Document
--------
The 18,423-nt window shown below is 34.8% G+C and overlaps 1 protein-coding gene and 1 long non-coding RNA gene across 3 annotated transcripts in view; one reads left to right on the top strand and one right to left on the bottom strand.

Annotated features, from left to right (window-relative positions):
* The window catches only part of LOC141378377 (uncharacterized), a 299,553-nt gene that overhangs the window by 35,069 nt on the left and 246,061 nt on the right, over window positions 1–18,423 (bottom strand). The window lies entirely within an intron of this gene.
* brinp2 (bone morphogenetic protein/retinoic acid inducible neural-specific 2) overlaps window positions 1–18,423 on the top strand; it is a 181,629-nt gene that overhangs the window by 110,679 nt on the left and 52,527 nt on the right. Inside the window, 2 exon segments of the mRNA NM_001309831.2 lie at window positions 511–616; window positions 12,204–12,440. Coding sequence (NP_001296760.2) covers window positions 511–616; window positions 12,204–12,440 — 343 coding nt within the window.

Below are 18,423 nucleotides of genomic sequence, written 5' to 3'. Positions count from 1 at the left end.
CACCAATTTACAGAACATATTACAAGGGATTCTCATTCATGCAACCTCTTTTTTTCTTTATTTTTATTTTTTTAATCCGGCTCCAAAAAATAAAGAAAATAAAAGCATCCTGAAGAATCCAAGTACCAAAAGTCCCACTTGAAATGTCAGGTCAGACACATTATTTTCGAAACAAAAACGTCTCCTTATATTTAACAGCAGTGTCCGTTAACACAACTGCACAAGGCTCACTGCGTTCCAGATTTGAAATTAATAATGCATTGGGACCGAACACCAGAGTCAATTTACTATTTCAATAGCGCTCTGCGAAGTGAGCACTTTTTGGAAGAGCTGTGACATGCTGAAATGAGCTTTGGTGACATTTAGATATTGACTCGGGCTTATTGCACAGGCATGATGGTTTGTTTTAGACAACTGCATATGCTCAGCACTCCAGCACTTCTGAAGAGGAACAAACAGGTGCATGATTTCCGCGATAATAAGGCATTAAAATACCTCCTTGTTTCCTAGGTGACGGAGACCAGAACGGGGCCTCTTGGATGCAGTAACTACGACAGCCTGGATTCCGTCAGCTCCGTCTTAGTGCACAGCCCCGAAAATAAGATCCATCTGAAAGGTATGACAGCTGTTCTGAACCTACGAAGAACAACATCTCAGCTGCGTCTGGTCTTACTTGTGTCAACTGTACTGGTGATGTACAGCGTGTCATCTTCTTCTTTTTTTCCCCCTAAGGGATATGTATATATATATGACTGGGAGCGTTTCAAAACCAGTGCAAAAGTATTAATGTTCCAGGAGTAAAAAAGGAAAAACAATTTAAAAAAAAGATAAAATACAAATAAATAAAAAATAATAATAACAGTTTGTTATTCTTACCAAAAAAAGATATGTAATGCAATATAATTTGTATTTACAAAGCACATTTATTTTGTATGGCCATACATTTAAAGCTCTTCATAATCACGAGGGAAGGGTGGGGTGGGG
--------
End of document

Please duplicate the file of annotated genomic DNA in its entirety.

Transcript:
The 18,423-nt window shown below is 34.8% G+C and overlaps 1 protein-coding gene and 1 long non-coding RNA gene across 3 annotated transcripts in view; one reads left to right on the top strand and one right to left on the bottom strand.

Annotated features, from left to right (window-relative positions):
* The window catches only part of LOC141378377 (uncharacterized), a 299,553-nt gene that overhangs the window by 35,069 nt on the left and 246,061 nt on the right, over window positions 1–18,423 (bottom strand). The window lies entirely within an intron of this gene.
* brinp2 (bone morphogenetic protein/retinoic acid inducible neural-specific 2) overlaps window positions 1–18,423 on the top strand; it is a 181,629-nt gene that overhangs the window by 110,679 nt on the left and 52,527 nt on the right. Inside the window, 2 exon segments of the mRNA NM_001309831.2 lie at window positions 511–616; window positions 12,204–12,440. Coding sequence (NP_001296760.2) covers window positions 511–616; window positions 12,204–12,440 — 343 coding nt within the window.

Below are 18,423 nucleotides of genomic sequence, written 5' to 3'. Positions count from 1 at the left end.
CACCAATTTACAGAACATATTACAAGGGATTCTCATTCATGCAACCTCTTTTTTTCTTTATTTTTATTTTTTTAATCCGGCTCCAAAAAATAAAGAAAATAAAAGCATCCTGAAGAATCCAAGTACCAAAAGTCCCACTTGAAATGTCAGGTCAGACACATTATTTTCGAAACAAAAACGTCTCCTTATATTTAACAGCAGTGTCCGTTAACACAACTGCACAAGGCTCACTGCGTTCCAGATTTGAAATTAATAATGCATTGGGACCGAACACCAGAGTCAATTTACTATTTCAATAGCGCTCTGCGAAGTGAGCACTTTTTGGAAGAGCTGTGACATGCTGAAATGAGCTTTGGTGACATTTAGATATTGACTCGGGCTTATTGCACAGGCATGATGGTTTGTTTTAGACAACTGCATATGCTCAGCACTCCAGCACTTCTGAAGAGGAACAAACAGGTGCATGATTTCCGCGATAATAAGGCATTAAAATACCTCCTTGTTTCCTAGGTGACGGAGACCAGAACGGGGCCTCTTGGATGCAGTAACTACGACAGCCTGGATTCCGTCAGCTCCGTCTTAGTGCACAGCCCCGAAAATAAGATCCATCTGAAAGGTATGACAGCTGTTCTGAACCTACGAAGAACAACATCTCAGCTGCGTCTGGTCTTACTTGTGTCAACTGTACTGGTGATGTACAGCGTGTCATCTTCTTCTTTTTTTCCCCCTAAGGGATATGTATATATATATGACTGGGAGCGTTTCAAAACCAGTGCAAAAGTATTAATGTTCCAGGAGTAAAAAAGGAAAAACAATTTAAAAAAAAGATAAAATACAAATAAATAAAAAATAATAATAACAGTTTGTTATTCTTACCAAAAAAAGATATGTAATGCAATATAATTTGTATTTACAAAGCACATTTATTTTGTATGGCCATACATTTAAAGCTCTTCATAATCACGAGGGAAGGGTGGGGTGGGG